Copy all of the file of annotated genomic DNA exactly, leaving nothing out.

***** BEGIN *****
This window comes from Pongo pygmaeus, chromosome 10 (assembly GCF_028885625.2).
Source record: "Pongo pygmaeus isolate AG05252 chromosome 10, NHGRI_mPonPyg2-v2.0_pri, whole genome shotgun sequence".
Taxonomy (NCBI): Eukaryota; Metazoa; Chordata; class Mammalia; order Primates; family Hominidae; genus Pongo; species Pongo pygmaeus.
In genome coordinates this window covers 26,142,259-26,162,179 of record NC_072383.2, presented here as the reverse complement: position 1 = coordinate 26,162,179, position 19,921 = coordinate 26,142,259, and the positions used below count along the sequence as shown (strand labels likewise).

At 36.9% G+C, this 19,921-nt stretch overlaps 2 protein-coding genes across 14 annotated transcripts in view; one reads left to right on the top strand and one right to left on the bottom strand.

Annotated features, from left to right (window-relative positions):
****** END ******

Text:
This window comes from Pongo pygmaeus, chromosome 10 (assembly GCF_028885625.2).
Source record: "Pongo pygmaeus isolate AG05252 chromosome 10, NHGRI_mPonPyg2-v2.0_pri, whole genome shotgun sequence".
Taxonomy (NCBI): Eukaryota; Metazoa; Chordata; class Mammalia; order Primates; family Hominidae; genus Pongo; species Pongo pygmaeus.
In genome coordinates this window covers 26,142,259-26,162,179 of record NC_072383.2, presented here as the reverse complement: position 1 = coordinate 26,162,179, position 19,921 = coordinate 26,142,259, and the positions used below count along the sequence as shown (strand labels likewise).

At 36.9% G+C, this 19,921-nt stretch overlaps 2 protein-coding genes across 14 annotated transcripts in view; one reads left to right on the top strand and one right to left on the bottom strand.

Annotated features, from left to right (window-relative positions):